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State v. Rey

Court of Appeals of Minnesota

January 9, 2017

State of Minnesota, Respondent,
v.
Emile Rey, Appellant.

         Dakota County District Court File No. 19HA-CR-15-1909

         Affirmed

          Lori Swanson, Attorney General, St. Paul, Minnesota; and James C. Backstrom, Dakota County Attorney, Tricia A. Loehr, Assistant County Attorney, Hastings, Minnesota (for respondent)

          Cathryn Middlebrook, Chief Appellate Public Defender, Sharon E. Jacks, Assistant Public Defender, St. Paul, Minnesota (for appellant)

          Considered and decided by Ross, Presiding Judge; Schellhas, Judge; and Muehlberg, Judge.

         SYLLABUS

         The minimum-restitution provision in Minnesota Statutes section 609.527, subdivision 4 (2014), which requires a district court to order a person convicted of identity

          OPINION

          MUEHLBERG, Judge [*]

         Appellant Emile Rey challenges his obligation to pay restitution in the amount of $66, 000, arguing that: the identity-theft statute, which authorized the district court to order restitution, violates his substantive and procedural due-process rights; the district court abused its discretion because it failed to consider his ability to pay restitution; and the restitution amounted to an unconstitutional fine. We affirm.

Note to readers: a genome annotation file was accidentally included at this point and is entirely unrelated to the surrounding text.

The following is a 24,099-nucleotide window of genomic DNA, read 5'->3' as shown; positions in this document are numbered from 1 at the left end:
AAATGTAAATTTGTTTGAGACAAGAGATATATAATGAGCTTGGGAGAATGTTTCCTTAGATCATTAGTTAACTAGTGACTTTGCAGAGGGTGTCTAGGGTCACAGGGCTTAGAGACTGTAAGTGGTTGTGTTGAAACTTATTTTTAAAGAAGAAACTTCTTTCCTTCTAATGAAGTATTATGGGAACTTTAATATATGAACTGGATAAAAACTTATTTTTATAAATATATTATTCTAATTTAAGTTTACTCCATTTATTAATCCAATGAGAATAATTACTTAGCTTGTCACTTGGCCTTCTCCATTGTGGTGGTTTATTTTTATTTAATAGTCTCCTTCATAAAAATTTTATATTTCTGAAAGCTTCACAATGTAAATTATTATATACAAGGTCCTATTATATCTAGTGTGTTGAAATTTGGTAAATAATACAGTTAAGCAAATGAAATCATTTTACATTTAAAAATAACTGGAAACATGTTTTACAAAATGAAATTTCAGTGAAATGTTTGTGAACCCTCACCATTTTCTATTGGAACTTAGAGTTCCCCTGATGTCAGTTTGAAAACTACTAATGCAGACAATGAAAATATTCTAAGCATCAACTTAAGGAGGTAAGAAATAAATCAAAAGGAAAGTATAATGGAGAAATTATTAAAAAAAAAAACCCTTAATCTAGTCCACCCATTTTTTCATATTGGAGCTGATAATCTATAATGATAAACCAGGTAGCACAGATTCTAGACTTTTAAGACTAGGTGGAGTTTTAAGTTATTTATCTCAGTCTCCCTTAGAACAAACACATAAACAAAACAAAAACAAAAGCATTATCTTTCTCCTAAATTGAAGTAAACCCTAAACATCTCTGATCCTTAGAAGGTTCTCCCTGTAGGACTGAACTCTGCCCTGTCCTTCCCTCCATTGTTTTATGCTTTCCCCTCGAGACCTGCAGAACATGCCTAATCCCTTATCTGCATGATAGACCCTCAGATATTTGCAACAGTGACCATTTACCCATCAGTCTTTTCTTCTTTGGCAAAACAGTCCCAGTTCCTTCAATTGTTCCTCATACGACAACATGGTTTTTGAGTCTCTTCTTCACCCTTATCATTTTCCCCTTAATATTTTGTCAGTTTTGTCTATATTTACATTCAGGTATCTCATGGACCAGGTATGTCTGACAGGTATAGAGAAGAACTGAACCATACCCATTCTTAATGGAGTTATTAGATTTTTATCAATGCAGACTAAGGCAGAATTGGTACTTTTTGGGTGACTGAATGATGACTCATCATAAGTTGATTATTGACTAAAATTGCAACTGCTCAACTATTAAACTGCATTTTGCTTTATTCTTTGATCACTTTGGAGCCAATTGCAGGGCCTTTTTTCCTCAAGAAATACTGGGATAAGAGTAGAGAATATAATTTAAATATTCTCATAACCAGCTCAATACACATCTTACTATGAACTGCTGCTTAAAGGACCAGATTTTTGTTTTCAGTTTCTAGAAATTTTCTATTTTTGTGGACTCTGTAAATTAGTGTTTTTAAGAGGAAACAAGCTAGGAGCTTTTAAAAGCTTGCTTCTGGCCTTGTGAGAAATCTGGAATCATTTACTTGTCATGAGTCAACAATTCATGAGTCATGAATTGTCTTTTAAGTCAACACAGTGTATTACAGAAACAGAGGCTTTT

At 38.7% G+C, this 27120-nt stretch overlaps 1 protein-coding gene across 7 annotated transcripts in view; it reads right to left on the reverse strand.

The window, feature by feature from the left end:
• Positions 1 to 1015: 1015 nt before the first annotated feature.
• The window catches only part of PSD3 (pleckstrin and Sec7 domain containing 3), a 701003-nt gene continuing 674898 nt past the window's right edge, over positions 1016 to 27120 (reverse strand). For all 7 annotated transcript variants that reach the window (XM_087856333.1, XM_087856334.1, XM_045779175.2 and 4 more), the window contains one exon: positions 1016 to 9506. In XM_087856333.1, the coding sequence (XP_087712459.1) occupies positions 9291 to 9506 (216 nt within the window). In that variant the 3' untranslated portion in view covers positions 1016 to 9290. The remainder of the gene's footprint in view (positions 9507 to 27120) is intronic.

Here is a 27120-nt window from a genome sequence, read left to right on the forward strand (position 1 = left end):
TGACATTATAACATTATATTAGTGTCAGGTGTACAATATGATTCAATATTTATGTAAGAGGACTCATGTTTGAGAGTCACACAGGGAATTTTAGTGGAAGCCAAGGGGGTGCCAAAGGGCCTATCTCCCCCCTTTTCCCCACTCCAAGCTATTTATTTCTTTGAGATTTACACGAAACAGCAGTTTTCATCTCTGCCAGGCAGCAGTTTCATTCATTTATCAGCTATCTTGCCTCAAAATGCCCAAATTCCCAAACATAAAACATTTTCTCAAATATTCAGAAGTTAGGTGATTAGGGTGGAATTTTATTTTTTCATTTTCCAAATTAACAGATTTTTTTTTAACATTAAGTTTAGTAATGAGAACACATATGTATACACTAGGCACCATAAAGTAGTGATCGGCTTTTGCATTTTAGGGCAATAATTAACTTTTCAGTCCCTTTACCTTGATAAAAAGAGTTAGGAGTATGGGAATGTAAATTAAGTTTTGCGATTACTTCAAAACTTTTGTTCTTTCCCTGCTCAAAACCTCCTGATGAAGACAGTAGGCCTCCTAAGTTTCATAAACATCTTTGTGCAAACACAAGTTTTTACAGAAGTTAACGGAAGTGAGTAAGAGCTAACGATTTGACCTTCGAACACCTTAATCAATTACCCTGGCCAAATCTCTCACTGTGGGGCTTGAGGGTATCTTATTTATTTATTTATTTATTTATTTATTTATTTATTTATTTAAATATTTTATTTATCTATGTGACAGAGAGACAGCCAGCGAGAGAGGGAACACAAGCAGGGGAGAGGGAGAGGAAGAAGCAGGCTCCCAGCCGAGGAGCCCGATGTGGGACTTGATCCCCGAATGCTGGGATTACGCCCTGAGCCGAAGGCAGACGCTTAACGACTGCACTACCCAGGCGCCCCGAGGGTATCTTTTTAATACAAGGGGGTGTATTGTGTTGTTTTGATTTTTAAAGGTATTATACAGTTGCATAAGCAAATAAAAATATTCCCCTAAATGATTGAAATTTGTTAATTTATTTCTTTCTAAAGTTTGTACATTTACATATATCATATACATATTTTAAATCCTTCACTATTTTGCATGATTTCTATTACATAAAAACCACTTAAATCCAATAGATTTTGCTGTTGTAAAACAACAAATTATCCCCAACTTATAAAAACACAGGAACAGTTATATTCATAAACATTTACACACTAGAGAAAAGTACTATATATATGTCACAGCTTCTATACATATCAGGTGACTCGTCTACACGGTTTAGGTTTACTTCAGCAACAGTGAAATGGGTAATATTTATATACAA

FACTS

         Rey pleaded guilty to one count of identity theft involving more than eight direct victims. See Minn. Stat. § 609.527, subds. 2, 3(5) (2014). He admitted that he obtained cloned[1] credit cards between February and June 2015, using the credit of at least 66 victims without their permission. He used the cloned cards to purchase gift cards for personal use. Before sentencing, the state contacted 13 of the 66 victims and received six victim-impact statements.

         At Rey's sentencing hearing, the district court ordered him to pay $66, 000 in restitution, $1, 000 to each direct victim, under the minimum-restitution provision of the statute. See id., subd. 4. Rey requested a hearing to challenge the amount of restitution. He argued that the minimum-restitution provision was unconstitutional because it violated his substantive and procedural due-process rights and that the restitution amounted to an unconstitutional fine. The district court explained that it was under an affirmative obligation to order $1, 000 to each direct victim, implicitly concluding that a victim only needed to meet the definition of a direct victim to be entitled to restitution. Rey waived the restitution hearing.[2] This appeal follows.

         ISSUES

         I. Does the minimum-restitution provision in Minnesota Statutes section 609.527, subdivision 4, violate Rey's substantive due-process rights?

         II. Does the minimum-restitution provision in Minnesota Statutes section 609.527, subdivision 4, violate ...


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